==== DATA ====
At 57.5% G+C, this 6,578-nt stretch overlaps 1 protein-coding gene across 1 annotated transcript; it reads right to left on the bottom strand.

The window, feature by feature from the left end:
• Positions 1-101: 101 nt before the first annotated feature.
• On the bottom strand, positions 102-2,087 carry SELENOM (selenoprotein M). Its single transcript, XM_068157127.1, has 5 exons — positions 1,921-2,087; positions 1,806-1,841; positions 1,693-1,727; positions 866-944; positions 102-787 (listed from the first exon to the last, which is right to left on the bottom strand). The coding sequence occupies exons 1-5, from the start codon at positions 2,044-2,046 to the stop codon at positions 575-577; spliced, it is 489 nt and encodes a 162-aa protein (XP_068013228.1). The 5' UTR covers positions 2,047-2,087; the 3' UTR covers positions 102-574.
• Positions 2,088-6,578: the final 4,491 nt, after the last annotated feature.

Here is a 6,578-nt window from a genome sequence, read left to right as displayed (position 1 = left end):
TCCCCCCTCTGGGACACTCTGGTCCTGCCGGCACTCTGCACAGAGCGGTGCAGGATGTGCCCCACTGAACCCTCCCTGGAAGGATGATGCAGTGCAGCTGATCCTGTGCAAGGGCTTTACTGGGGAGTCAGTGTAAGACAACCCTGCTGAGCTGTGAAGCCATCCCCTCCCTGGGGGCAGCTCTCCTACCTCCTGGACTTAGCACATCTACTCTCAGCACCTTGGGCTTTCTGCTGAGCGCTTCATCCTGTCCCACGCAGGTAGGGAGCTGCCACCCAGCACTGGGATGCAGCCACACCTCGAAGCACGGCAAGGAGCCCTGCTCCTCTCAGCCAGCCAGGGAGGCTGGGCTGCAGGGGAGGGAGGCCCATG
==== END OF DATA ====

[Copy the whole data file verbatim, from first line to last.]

At 57.5% G+C, this 6,578-nt stretch overlaps 1 protein-coding gene across 1 annotated transcript; it reads right to left on the bottom strand.

The window, feature by feature from the left end:
• Positions 1-101: 101 nt before the first annotated feature.
• On the bottom strand, positions 102-2,087 carry SELENOM (selenoprotein M). Its single transcript, XM_068157127.1, has 5 exons — positions 1,921-2,087; positions 1,806-1,841; positions 1,693-1,727; positions 866-944; positions 102-787 (listed from the first exon to the last, which is right to left on the bottom strand). The coding sequence occupies exons 1-5, from the start codon at positions 2,044-2,046 to the stop codon at positions 575-577; spliced, it is 489 nt and encodes a 162-aa protein (XP_068013228.1). The 5' UTR covers positions 2,047-2,087; the 3' UTR covers positions 102-574.
• Positions 2,088-6,578: the final 4,491 nt, after the last annotated feature.

Here is a 6,578-nt window from a genome sequence, read left to right as displayed (position 1 = left end):
TCCCCCCTCTGGGACACTCTGGTCCTGCCGGCACTCTGCACAGAGCGGTGCAGGATGTGCCCCACTGAACCCTCCCTGGAAGGATGATGCAGTGCAGCTGATCCTGTGCAAGGGCTTTACTGGGGAGTCAGTGTAAGACAACCCTGCTGAGCTGTGAAGCCATCCCCTCCCTGGGGGCAGCTCTCCTACCTCCTGGACTTAGCACATCTACTCTCAGCACCTTGGGCTTTCTGCTGAGCGCTTCATCCTGTCCCACGCAGGTAGGGAGCTGCCACCCAGCACTGGGATGCAGCCACACCTCGAAGCACGGCAAGGAGCCCTGCTCCTCTCAGCCAGCCAGGGAGGCTGGGCTGCAGGGGAGGGAGGCCCATG